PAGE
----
As the medical field goes paperless, valuable records can be gleaned electronically and used to help improve patient experiences. "Over the past eight to nine years, as information has become more digitized and readily accessible, I have been able to pursue my passion of melding technology with medicine," Gurmeet Sran says. The practicing physician and medical e-guru leads a team of statisticians, data scientists, and programmers to develop an enterprise-wide data platform that equips patients with the tools and information they need to make informed decisions about their health care. —M.W.
Megan Thomas, 38
Clinical Registered Dietitian, Kaiser Permanente
Works: Walnut Creek
Dietitian Megan Thomas understands the benefits of balanced nutrition and fitness. "So many diseases can be prevented or improved by a healthy diet and lifestyle choices," Thomas says. "I like being able to use my educational background to help people make healthy changes that can have a lasting impact on their lives and, in turn, on the lives of their families." When she’s not working with patients at Kaiser, she coauthors the blog Mimosa Moms Nutrition, which provides experience-based advice and information centered on wholesome meal planning for picky kids. —M.W.
Sarah Seiter, 34
Associate Curator of Natural Sciences, Oakland Museum of California (OMCA)
Visitors who love the science exhibitions at OMCA have Sarah Seiter to thank. The curator is responsible for selecting the activities, specimens, photos, and videos for each natural science experience at the museum. The 2016 exhibition Altered State: Marijuana in California was a particular point of pride for Seiter. "The award [the museum received] from the Association of Science Technology Centers was especially meaningful because we aren’t a science center," she says. "It felt good to hear from our science colleagues that we’re doing work that matters."
Dennis Dumas Jr., 38
Managing Partner, Omni Fight Club; CEO, DFIT Enterprises
Works: Dublin, Livermore, Pleasanton, and Walnut Creek
For many people, a stint in prison is a negative transformative experience. For Dennis Dumas Jr., his three-year sentence for burglary and armed robbery catapulted him on an unlikely journey that included founding a growing fitness-club franchise.
After establishing his own electrical contracting business in Southern California, he began using cocaine and meth, eventually financing his drug habit through robberies and other crimes—which landed him behind bars.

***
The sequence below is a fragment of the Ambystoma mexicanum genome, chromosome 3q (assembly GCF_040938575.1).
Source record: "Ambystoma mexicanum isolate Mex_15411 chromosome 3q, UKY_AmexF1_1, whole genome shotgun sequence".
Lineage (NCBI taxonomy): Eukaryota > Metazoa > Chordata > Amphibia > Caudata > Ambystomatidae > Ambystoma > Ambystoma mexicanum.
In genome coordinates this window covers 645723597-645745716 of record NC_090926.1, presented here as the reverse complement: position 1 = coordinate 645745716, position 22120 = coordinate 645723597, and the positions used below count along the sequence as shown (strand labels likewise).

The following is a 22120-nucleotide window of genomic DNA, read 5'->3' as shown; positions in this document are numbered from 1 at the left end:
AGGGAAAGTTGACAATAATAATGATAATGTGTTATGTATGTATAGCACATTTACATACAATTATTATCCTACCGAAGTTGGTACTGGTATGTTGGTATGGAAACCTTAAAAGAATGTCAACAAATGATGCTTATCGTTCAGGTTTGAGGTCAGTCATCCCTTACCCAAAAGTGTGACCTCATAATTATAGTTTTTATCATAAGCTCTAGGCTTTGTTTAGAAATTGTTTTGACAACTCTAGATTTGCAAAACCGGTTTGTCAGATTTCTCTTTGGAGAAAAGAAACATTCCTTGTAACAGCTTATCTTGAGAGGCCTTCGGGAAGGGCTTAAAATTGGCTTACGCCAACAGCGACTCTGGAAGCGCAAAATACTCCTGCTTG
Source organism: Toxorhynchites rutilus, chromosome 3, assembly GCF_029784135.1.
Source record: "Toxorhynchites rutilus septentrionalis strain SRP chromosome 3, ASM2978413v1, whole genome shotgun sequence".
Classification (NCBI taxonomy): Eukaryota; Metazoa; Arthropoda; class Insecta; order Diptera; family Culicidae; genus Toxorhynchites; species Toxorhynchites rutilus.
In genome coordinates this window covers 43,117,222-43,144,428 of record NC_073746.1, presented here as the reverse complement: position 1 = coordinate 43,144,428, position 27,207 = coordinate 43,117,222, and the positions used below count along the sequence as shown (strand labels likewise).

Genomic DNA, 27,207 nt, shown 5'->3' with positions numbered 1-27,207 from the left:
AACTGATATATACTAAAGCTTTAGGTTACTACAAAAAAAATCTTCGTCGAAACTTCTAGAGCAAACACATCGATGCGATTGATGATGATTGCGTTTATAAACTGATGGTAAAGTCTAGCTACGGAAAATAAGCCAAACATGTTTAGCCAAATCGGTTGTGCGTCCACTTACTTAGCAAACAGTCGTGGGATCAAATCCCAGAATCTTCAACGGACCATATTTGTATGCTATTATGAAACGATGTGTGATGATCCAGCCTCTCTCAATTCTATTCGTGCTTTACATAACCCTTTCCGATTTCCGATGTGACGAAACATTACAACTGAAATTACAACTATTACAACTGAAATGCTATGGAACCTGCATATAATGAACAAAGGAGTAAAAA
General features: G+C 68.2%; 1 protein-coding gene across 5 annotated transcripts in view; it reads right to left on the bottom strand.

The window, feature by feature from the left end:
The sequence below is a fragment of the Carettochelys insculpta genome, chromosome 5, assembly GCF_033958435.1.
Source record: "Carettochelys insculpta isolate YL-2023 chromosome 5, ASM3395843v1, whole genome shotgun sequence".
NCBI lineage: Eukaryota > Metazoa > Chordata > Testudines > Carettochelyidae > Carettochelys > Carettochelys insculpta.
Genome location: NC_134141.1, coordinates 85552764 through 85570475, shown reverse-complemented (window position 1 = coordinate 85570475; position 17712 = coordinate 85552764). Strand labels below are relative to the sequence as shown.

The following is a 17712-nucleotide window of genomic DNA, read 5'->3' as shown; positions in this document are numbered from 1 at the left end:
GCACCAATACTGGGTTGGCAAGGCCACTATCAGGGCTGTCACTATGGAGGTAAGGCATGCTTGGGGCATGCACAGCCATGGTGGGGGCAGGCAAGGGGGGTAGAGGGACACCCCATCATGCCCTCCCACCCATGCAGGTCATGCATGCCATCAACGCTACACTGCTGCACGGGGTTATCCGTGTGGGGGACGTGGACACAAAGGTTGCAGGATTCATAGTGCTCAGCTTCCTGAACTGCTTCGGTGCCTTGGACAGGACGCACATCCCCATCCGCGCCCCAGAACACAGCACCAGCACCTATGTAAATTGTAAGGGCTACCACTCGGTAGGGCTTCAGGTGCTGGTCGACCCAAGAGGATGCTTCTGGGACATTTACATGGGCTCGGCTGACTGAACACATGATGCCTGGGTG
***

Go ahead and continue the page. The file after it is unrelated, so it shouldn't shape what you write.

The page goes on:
When Dumas started his sentence in 2005, he was an out-of-shape addict trying to quit cold turkey. Exercising helped him adapt to prison life and develop theories that inform his fitness philosophy today. He created a blind cueing technique, for example, while leading group workouts in near isolation in Chino’s California Institution for Men’s administrative segregation unit—where prisoners were allowed out of their cells for only one hour a month.
"Movement of our bodies [reflects the] universal empathy we have for one another," Dumas says. "It eliminates a lot of barriers; socioeconomic status, age, race—all of it goes away when everyone starts to move and challenge their bodies."
After serving his time, Dumas started working in the fitness industry, eventually opening his own studio, Omni Fight Club, in Livermore in 2016. He has since expanded to Pleasanton and Walnut Creek, and also founded a management and consulting firm called DFIT Enterprises.
Community is at the heart of Omni Fight Club, which supports local schools and youth programs. "I’ve done a lot of bad stuff, and I owe it to my community to give back," Dumas says. "The social impact we have on our community is so important … That is our biggest win." —R.O.
Iliana Imberman Berkowitz, 28
Owner and Head Baker, As Kneaded Bakery
Lives/Works: San Leandro
Running your own business requires the perfect mixture of crucial elements. Luckily for Iliana Imberman Berkowitz—founder, owner, and head baker at As Kneaded Bakery—she has plenty of experience mastering recipes. Her secret ingredients? "Dedication and perseverance are the only way to succeed," she says.
Baking has long been at the center of Berkowitz’s life. Her childhood cooking experiments, college food blog, and post-grad restaurant work all led her to start As Kneaded in 2016. Today, her artisanal breads can be found throughout the community at local farmers markets, independent grocers, restaurants, and soon, a brick-and-mortar location in San Leandro.
"It warms my heart to think that my breads are an integral part of a family’s weekly routine," says Berkowitz. "I’d like to become the household name for well-crafted, wholesome bread in the Bay Area." —M.M.
Pedro M. Garcia Jr., 35